This post is a follow-up to a recent interview with a (brilliant) candidate1. As a subsidiary question, we presented him with the following two structure definitions:

The question was: what is the difference between these two structures, what are the pros and the cons of both of them? For the remaining of the article we will suppose we are working on an x86_64 architecture.

By coincidence, an intern asked more or less at the same time why we were using bar_t-like structures in our custom database engine.

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  1. we’re still hiring 

Memory – Part 5: Debugging Tools

Introduction

Here we are! We spent 4 articles explaining what memory is, how to deal with it and what are the kind of problems you can expect from it. Even the best developers write bugs. A commonly accepted estimation seems to be around of few tens of bugs per thousand of lines of code, which is definitely quite huge. As a consequence, even if you proficiently mastered all the concepts covered by our articles, you’ll still probably have a few memory-related bugs.

Memory-related bugs may be particularly hard to spot and fix. Let’s take the following program as an example:

This program is supposed to take a message as argument and print “hello <message>!” (the default message being “world”).

The behavior of this program is completely undefined, it is buggy, however it will probably not crash. The function build_message returns a pointer to some memory allocated in its stack-frame. Because of how the stack works, that memory is very susceptible to be overwritten by another function call later, possibly by fputs. As a consequence, if fputs internally uses sufficient stack-memory to overwrite the message, then the output will be corrupted (and the program may even crash), in the other case the program will print the expected message. Moreover, the program may overflow its buffer because of the use of the unsafe sprintf function that has no limit in the number of bytes written.

So, the behavior of the program varies depending on the size of the message given in the command line, the value of MAX_LINE_SIZE and the implementation of fputs. What’s annoying with this kind of bug is that the result may not be obvious: the program “works” well enough with simple use cases and will only fail the day it will receive a parameter with the right properties to exhibit the issue. That’s why it’s important that developers are at ease with some tools that will help them to validate (or to debug) memory management.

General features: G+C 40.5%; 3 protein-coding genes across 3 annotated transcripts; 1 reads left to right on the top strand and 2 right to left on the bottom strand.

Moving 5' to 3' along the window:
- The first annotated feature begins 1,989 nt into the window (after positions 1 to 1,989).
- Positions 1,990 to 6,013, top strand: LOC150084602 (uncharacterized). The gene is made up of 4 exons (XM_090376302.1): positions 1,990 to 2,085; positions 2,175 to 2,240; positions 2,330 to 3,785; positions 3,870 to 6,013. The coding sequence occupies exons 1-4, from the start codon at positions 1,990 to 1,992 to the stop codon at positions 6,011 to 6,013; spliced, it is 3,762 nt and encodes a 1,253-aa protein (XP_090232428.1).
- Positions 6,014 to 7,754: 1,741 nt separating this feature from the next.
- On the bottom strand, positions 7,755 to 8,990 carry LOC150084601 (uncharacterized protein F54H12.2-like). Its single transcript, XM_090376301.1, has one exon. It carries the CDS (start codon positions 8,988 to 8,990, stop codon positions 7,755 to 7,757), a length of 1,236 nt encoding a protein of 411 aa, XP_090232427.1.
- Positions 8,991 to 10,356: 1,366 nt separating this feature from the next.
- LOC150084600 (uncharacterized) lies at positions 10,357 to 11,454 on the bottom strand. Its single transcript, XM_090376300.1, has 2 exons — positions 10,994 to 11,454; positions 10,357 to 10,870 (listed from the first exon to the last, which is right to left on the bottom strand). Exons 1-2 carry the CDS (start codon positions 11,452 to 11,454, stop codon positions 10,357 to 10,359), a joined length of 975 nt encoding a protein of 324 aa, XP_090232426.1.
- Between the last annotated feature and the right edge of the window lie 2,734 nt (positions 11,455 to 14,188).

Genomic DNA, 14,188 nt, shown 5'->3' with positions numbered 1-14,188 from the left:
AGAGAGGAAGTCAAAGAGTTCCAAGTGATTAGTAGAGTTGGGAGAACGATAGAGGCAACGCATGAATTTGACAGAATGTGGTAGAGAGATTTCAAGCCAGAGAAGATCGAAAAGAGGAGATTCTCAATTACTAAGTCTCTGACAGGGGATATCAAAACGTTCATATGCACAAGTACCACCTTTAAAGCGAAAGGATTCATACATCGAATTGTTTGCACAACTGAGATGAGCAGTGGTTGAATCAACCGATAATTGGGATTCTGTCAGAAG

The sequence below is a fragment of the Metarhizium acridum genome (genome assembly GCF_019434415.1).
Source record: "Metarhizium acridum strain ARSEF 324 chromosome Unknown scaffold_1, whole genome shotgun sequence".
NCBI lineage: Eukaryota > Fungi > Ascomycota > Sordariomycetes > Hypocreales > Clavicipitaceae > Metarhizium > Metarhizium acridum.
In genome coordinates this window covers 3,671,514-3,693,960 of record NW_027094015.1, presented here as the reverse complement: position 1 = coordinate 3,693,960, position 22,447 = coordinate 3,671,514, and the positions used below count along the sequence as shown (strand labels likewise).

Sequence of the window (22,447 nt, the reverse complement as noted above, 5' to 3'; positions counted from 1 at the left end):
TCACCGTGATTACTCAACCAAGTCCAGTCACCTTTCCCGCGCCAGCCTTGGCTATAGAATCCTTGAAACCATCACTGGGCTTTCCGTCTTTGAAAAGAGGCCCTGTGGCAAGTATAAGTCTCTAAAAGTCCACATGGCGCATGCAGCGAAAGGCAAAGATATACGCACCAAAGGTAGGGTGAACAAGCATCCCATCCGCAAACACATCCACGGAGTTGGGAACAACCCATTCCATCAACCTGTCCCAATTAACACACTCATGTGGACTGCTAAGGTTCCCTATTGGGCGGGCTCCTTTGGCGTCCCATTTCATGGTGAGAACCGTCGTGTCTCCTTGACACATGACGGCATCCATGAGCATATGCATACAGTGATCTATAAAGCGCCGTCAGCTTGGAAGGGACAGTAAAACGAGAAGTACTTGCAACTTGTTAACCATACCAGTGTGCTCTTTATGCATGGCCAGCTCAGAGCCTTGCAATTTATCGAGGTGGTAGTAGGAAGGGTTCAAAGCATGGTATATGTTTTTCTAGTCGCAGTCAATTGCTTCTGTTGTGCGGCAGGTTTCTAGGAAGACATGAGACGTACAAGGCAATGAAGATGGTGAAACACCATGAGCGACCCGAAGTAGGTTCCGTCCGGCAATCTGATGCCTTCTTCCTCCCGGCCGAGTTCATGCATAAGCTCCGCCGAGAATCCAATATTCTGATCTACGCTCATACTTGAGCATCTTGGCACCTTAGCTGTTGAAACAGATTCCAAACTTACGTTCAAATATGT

In this last article, we will cover some free tools that we consider should be part of the minimal toolkit of a C (and C++) developer.

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Memory – Part 4: Intersec’s custom allocators

malloc() is not the one-size-fits-all allocator

malloc() is extremely convenient because it is generic. It does not make any assumptions about the context of the allocation and the deallocation. Such allocators may just follow each other, or be separated by a whole job execution. They may take place in the same thread, or not… Since it is generic, each allocation is different from each other, meaning that long term allocations share the same pool as short term ones.

Consequently, the implementation of malloc() is complex. Since memory can be shared by several threads, the pool must be shared and locking is required. Since modern hardware has more and more physical threads, locking the pool at every single allocation would have disastrous impacts on performance. Therefore, modern malloc() implementations have thread-local caches and will lock the main pool only if the caches get too small or too large. A side effect is that some memory gets stuck in thread-local caches and is not easily accessible from other threads.

Since chunks of memory can get stuck at different locations (within thread-local caches, in the global pool, or just simply allocated by the process), the heap gets fragmented. It becomes hard to release unused memory to the kernel, and it becomes highly probable that two successive allocations will return chunk of memories that are far from each other, generating random accesses to the heap. As we have seen in the previous article, random access is far from being the optimal solution for accessing memory.